The sensitivity of FM spectroscopy can be dramatically enhanced by location of the sample in a high-finesse cavity, for example, ∼5 orders of magnitude in this study. To avoid conversion of laser frequency noise into amplitude noise by the cavity, we choose the rf modulation frequency to match the cavity’s free spectral range. In this way small frequency fluctuations produce no additional noise, and a pure FM dispersion signal is recovered in transmission. We present a systematic study of the detection sensitivity, signal line shape and size, and slope at the central tuning. Experimentally, using a weakly absorbing gas such as C<sub>2</sub>H<sub>2</sub> or C<sub>2</sub>HD placed inside an external high-finesse resonator, we obtained an integrated absorption sensitivity of 5×10<sup>−13</sup> (1×10<sup>−14</sup>/cm) for the gas’s weak near-IR molecular overtone transitions. As an interesting application, a Nd:YAG laser was well stabilized on the P(5) line of the C<sub>2</sub>HD (ν<sub>2</sub>+3ν<sub>3</sub>) band by this technique. The high attainable sensitivity permitted selection of slow molecules with low power and gas pressure to give a linewidth 13 times below the room-temperature transit-time limit.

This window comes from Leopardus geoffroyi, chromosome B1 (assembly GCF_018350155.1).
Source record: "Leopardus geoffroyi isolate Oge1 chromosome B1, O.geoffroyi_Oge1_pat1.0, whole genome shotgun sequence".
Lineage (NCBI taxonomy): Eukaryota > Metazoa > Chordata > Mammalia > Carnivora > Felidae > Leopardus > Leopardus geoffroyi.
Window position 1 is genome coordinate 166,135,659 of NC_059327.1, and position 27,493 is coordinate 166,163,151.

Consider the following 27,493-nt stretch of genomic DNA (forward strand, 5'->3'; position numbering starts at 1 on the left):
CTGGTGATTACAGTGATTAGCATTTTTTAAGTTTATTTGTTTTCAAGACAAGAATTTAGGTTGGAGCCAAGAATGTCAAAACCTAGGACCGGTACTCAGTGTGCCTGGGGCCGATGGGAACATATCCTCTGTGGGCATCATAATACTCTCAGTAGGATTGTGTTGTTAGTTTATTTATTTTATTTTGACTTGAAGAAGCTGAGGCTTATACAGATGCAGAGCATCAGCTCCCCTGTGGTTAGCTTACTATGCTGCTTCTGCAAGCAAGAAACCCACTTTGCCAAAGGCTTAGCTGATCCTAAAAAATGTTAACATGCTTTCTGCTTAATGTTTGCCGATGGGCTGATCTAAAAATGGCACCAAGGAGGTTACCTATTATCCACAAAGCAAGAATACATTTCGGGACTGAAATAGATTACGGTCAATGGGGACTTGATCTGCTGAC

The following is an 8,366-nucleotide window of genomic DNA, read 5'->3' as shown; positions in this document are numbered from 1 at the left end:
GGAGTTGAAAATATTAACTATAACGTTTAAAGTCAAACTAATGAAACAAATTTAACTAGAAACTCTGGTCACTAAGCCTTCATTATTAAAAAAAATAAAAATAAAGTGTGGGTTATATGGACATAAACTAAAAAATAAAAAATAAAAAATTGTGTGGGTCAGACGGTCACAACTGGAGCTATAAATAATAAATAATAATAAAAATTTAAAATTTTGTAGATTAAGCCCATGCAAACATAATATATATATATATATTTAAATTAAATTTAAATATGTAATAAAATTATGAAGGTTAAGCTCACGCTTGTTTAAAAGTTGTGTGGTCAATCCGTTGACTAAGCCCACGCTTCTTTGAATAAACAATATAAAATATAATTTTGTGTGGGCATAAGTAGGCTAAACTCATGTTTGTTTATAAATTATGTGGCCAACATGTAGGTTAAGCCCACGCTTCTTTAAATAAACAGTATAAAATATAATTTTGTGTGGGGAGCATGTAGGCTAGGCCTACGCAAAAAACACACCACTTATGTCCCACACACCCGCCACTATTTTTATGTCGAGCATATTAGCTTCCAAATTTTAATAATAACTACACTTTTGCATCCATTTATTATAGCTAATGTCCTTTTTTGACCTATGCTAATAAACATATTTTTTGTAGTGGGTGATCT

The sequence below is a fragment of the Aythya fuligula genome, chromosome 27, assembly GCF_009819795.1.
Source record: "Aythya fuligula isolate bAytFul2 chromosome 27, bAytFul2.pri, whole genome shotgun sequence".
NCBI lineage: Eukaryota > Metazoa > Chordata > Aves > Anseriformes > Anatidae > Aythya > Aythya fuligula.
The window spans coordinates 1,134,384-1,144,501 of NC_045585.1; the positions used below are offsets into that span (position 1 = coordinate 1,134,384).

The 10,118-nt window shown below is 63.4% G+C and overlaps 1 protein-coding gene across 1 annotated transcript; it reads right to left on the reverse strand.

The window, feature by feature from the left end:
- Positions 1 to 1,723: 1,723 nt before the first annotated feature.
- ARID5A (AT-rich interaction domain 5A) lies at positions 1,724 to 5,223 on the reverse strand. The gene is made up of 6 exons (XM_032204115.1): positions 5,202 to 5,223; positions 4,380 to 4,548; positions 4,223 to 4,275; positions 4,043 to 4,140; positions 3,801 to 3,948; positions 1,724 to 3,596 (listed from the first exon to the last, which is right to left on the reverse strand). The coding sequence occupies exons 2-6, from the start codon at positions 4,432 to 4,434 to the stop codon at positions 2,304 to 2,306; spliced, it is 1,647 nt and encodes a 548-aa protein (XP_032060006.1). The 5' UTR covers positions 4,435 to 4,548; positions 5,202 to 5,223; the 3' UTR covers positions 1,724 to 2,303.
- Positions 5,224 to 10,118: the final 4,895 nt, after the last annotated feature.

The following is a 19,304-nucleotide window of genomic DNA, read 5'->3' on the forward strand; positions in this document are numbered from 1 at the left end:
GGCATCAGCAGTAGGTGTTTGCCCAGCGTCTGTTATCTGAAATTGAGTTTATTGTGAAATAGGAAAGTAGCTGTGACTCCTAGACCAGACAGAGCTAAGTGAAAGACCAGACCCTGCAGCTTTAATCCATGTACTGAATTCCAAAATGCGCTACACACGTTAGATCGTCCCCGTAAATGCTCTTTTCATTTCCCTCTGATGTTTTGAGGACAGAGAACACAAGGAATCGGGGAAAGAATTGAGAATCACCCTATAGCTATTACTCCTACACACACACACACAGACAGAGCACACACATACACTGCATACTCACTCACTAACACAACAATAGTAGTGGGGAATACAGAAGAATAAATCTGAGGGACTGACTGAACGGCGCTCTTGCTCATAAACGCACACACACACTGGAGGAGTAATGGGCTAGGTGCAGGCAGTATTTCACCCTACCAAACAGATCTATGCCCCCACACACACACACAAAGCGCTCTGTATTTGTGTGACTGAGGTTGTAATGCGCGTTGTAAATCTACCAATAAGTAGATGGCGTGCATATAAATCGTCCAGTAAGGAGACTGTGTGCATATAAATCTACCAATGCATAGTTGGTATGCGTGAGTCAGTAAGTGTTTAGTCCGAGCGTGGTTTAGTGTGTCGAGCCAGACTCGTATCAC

Long-Sheng Ma, Jun Ye, Pierre Dubé, and John L. Hall, "Ultrasensitive frequency-modulation spectroscopy enhanced by a high-finesse optical cavity: theory and application to overtone transitions of C2H2 and C2HD," J. Opt. Soc. Am. B 16, 2255-2268 (1999)